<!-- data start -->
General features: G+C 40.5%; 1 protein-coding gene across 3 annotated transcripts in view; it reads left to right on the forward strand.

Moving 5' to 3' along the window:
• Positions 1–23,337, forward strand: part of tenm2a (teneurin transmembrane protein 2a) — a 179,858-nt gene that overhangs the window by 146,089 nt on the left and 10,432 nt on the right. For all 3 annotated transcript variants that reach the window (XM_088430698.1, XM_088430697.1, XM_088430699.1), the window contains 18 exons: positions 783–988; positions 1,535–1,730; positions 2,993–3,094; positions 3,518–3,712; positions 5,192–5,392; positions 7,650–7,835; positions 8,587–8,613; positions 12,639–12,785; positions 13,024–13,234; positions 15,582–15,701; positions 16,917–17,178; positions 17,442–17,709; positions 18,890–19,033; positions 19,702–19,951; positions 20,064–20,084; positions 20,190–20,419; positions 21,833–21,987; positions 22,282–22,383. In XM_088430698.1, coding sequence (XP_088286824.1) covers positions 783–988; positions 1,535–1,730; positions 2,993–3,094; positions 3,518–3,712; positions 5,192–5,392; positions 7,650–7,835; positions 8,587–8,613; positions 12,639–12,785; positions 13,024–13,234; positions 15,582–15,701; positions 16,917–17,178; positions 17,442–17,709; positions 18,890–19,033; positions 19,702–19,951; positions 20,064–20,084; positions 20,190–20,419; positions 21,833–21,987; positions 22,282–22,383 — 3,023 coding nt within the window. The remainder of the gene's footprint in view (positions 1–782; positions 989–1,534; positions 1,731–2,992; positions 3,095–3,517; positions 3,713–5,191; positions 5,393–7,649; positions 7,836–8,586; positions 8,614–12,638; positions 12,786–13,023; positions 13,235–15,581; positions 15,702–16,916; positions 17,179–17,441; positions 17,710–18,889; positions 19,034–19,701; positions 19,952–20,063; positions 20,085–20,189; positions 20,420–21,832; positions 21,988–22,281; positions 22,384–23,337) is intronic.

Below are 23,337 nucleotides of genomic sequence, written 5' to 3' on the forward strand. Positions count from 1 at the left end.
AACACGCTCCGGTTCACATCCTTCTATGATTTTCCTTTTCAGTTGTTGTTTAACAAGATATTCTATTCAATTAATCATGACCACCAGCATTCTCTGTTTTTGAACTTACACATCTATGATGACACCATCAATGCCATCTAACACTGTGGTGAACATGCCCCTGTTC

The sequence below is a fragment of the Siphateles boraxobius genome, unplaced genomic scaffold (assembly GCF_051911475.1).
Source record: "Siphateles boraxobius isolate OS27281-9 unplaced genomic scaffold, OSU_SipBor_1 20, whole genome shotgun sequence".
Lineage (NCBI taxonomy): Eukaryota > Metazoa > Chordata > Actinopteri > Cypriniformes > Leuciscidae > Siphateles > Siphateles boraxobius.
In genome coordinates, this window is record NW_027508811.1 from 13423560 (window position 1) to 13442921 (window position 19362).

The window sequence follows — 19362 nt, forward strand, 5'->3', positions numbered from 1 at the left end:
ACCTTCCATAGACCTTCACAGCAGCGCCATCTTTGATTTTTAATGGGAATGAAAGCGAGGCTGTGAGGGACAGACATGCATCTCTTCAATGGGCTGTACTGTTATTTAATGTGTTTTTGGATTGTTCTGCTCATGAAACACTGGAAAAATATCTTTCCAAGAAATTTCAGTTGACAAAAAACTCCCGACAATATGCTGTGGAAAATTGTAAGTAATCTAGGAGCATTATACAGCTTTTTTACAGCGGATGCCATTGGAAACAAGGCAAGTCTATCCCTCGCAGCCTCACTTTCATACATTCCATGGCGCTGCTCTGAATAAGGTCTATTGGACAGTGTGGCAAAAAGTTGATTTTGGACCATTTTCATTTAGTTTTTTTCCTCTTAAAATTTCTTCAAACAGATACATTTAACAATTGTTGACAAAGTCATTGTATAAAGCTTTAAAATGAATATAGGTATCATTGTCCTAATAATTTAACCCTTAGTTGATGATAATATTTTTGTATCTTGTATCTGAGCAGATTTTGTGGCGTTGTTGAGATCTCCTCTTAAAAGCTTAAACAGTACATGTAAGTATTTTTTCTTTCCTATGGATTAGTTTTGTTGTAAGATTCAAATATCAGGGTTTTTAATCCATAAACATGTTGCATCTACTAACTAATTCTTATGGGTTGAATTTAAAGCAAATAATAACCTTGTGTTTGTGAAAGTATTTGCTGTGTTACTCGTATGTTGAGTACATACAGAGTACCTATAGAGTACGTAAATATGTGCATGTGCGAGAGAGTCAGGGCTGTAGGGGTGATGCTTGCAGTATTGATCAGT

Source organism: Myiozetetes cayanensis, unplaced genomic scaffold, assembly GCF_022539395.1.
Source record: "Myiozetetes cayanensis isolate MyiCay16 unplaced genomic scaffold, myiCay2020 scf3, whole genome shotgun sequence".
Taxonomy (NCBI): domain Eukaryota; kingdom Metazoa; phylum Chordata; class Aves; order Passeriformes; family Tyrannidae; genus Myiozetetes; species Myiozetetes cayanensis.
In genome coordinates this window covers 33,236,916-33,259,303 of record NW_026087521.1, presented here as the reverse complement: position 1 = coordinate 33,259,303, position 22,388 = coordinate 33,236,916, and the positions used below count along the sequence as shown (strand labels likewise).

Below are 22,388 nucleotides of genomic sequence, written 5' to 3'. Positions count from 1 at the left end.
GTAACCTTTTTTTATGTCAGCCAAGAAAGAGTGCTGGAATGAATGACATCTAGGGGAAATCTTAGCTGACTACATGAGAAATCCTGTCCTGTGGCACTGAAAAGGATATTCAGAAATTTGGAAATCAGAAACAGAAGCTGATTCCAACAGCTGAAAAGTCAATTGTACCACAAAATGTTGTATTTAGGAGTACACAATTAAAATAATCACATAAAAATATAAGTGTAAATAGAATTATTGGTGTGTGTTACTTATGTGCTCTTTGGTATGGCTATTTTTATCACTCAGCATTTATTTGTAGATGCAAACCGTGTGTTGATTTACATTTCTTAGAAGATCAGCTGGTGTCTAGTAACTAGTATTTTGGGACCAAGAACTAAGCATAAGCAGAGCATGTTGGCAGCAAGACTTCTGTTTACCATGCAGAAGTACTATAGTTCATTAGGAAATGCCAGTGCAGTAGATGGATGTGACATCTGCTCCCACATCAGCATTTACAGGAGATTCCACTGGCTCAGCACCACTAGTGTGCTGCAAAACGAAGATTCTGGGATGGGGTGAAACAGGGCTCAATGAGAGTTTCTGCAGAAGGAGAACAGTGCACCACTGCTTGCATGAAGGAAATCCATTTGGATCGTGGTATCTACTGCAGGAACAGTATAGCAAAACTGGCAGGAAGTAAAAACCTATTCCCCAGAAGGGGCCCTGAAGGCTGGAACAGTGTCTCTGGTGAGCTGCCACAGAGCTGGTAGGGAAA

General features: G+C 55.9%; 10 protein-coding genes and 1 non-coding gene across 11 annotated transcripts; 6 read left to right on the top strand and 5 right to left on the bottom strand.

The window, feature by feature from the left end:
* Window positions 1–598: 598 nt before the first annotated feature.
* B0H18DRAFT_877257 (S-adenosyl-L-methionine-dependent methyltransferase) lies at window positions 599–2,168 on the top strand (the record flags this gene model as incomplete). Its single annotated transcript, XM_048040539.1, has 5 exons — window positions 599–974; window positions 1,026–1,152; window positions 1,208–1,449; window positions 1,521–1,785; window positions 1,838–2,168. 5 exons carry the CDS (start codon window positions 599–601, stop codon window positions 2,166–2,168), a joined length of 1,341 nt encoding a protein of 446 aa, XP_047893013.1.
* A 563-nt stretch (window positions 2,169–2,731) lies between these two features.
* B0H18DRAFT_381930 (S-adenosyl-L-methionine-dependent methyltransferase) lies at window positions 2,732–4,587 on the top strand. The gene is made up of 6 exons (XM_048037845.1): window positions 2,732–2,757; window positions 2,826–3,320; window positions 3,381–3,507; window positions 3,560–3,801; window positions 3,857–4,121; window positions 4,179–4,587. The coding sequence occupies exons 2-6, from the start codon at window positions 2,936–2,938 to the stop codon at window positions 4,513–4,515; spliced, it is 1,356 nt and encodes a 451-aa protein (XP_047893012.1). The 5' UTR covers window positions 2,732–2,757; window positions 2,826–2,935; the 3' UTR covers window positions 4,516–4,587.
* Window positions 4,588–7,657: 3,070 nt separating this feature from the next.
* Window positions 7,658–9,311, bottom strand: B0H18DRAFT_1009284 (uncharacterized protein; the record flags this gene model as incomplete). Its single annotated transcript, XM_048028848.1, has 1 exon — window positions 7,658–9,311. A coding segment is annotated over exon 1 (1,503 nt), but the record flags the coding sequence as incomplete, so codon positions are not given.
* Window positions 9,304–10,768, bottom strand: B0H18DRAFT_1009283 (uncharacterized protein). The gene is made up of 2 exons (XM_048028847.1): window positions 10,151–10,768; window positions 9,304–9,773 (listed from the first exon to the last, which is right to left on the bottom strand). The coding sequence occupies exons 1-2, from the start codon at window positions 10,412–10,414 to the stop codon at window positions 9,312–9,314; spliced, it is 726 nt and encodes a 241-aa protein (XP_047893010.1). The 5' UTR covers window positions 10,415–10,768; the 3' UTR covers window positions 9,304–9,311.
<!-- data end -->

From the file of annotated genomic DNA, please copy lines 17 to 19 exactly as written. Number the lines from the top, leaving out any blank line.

GTAACCTTTTTTTATGTCAGCCAAGAAAGAGTGCTGGAATGAATGACATCTAGGGGAAATCTTAGCTGACTACATGAGAAATCCTGTCCTGTGGCACTGAAAAGGATATTCAGAAATTTGGAAATCAGAAACAGAAGCTGATTCCAACAGCTGAAAAGTCAATTGTACCACAAAATGTTGTATTTAGGAGTACACAATTAAAATAATCACATAAAAATATAAGTGTAAATAGAATTATTGGTGTGTGTTACTTATGTGCTCTTTGGTATGGCTATTTTTATCACTCAGCATTTATTTGTAGATGCAAACCGTGTGTTGATTTACATTTCTTAGAAGATCAGCTGGTGTCTAGTAACTAGTATTTTGGGACCAAGAACTAAGCATAAGCAGAGCATGTTGGCAGCAAGACTTCTGTTTACCATGCAGAAGTACTATAGTTCATTAGGAAATGCCAGTGCAGTAGATGGATGTGACATCTGCTCCCACATCAGCATTTACAGGAGATTCCACTGGCTCAGCACCACTAGTGTGCTGCAAAACGAAGATTCTGGGATGGGGTGAAACAGGGCTCAATGAGAGTTTCTGCAGAAGGAGAACAGTGCACCACTGCTTGCATGAAGGAAATCCATTTGGATCGTGGTATCTACTGCAGGAACAGTATAGCAAAACTGGCAGGAAGTAAAAACCTATTCCCCAGAAGGGGCCCTGAAGGCTGGAACAGTGTCTCTGGTGAGCTGCCACAGAGCTGGTAGGGAAA

General features: G+C 55.9%; 10 protein-coding genes and 1 non-coding gene across 11 annotated transcripts; 6 read left to right on the top strand and 5 right to left on the bottom strand.

The window, feature by feature from the left end: